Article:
pragma HLS data_pack

Description

Packs the data fields of a struct into a single scalar with a wider word width.

The DATA_PACK pragma is used for packing all the elements of a struct into a single wide vector to reduce the memory required for the variable, while allowing all members of the struct to be read and written to simultaneously. The bit alignment of the resulting new wide-word can be inferred from the declaration order of the struct fields. The first field takes the LSB of the vector, and the final element of the struct is aligned with the MSB of the vector.

If the struct contains arrays, the DATA_PACK directive performs a similar operation as the ARRAY_RESHAPE pragma and combines the reshaped array with the other elements in the struct. Any arrays declared inside the struct are completely partitioned and reshaped into a wide scalar and packed with other scalar fields. However, a struct cannot be optimized with DATA_PACK and ARRAY_PARTITION or ARRAY_RESHAPE, as those pragmas are mutually exclusive.

Important: You should exercise some caution when using the DATA_PACK optimization on struct objects with large arrays. If an array has 4096 elements of type int, this will result in a vector (and port) of width 4096*32=131072 bits. Vivado HLS can create this RTL design, however it is very unlikely logic synthesis will be able to route this during the FPGA implementation.

In general, Xilinx recommends that you use arbitrary precision (or bit-accurate) data types. Standard C types are based on 8-bit boundaries (8-bit, 16-bit, 32-bit, 64-bit), however, using arbitrary precision data types in a design lets you specify the exact bit-sizes in the C code prior to synthesis. The bit-accurate widths result in hardware operators that are smaller and faster. This allows more logic to be placed in the FPGA and for the logic to execute at higher clock frequencies. However, the DATA_PACK pragma also lets you align data in the packed struct along 8-bit boundaries if needed.

If a struct port is to be implemented with an AXI4 interface you should consider using the DATA_PACK <byte_pad> option to automatically align member elements of the struct to 8-bit boundaries. The AXI4-Stream protocol requires that TDATA ports of the IP have a width in multiples of 8. It is a specification violation to define an AXI4-Stream IP with a TDATA port width that is not a multiple of 8, therefore, it is a requirement to round up TDATA widths to byte multiples. Refer to "Interface Synthesis and Structs" in Vivado Design Suite User Guide: High-Level Synthesis (UG902) for more information.

Syntax

Place the pragma near the definition of the struct variable to pack:

#pragma HLS data_pack variable=<variable> \
instance=<name> <byte_pad>

Where:

  • variable=<variable>: is the variable to be packed.
  • instance=<name>: Specifies the name of resultant variable after packing. If no <name> is specified, the input <variable> is used.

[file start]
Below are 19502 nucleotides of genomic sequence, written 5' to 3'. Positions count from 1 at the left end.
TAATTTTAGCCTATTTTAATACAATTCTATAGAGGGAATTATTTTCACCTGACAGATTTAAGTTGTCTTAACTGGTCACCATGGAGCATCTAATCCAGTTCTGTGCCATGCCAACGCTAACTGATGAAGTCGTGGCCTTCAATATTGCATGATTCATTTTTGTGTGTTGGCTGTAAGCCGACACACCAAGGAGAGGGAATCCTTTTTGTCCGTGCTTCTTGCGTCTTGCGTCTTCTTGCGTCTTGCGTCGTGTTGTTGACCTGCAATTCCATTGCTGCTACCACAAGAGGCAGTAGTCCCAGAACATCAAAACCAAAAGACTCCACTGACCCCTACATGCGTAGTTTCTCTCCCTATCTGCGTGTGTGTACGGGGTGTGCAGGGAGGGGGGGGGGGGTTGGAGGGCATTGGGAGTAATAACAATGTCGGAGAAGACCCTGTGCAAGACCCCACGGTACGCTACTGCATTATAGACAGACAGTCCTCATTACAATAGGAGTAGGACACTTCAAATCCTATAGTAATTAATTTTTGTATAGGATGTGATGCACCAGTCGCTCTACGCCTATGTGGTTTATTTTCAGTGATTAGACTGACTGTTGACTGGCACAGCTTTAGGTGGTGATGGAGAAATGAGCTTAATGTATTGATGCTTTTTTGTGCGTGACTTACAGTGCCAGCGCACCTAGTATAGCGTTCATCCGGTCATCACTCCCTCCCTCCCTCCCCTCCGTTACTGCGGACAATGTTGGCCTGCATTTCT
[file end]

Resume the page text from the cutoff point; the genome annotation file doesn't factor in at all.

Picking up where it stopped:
• <byte_pad>: Optionally specifies whether to pack data on an 8-bit boundary (8-bit, 16-bit, 24-bit...). The two supported values for this option are:
    • struct_level: Pack the whole struct first, then pad it upward to the next 8-bit boundary.
    • field_level: First pad each individual element (field) of the struct on an 8-bit boundary, then pack the struct.
    Tip: Deciding whether multiple fields of data should be concatenated together before (field_level) or after (struct_level) alignment to byte boundaries is generally determined by considering how atomic the data is. Atomic information is data that can be interpreted on its own, whereas non-atomic information is incomplete for the purpose of interpreting the data. For example, atomic data can consist of all the bits of information in a floating point number. However, the exponent bits in the floating point number alone would not be atomic. When packing information into TDATA, generally non-atomic bits of data are concatenated together (regardless of bit width) until they form atomic units. The atomic units are then aligned to byte boundaries using pad bits where necessary.

Example 1

Packs struct array AB[17] with three 8-bit field fields (R, G, B) into a new 17 element array of 24 bits.

typedef struct{
unsigned char R, G, B;
} pixel;

pixel AB[17];
#pragma HLS data_pack variable=AB

Example 2

Packs struct pointer AB with three 8-bit fields (typedef struct {unsigned char R, G, B;} pixel) in function foo, into a new 24-bit pointer.

typedef struct{
unsigned char R, G, B;
} pixel;

pixel AB;
#pragma HLS data_pack variable=AB

Example 3

In this example the DATA_PACK pragma is specified for in and out arguments to rgb_to_hsv function to instruct the compiler to do pack the structure on an 8-bit boundary to improve the memory access:

void rgb_to_hsv(RGBcolor* in,  // Access global memory as RGBcolor struct-wise
                HSVcolor* out, // Access Global Memory as HSVcolor struct-wise
                int size) {
#pragma HLS data_pack variable=in struct_level
#pragma HLS data_pack variable=out struct_level
...
}

See Also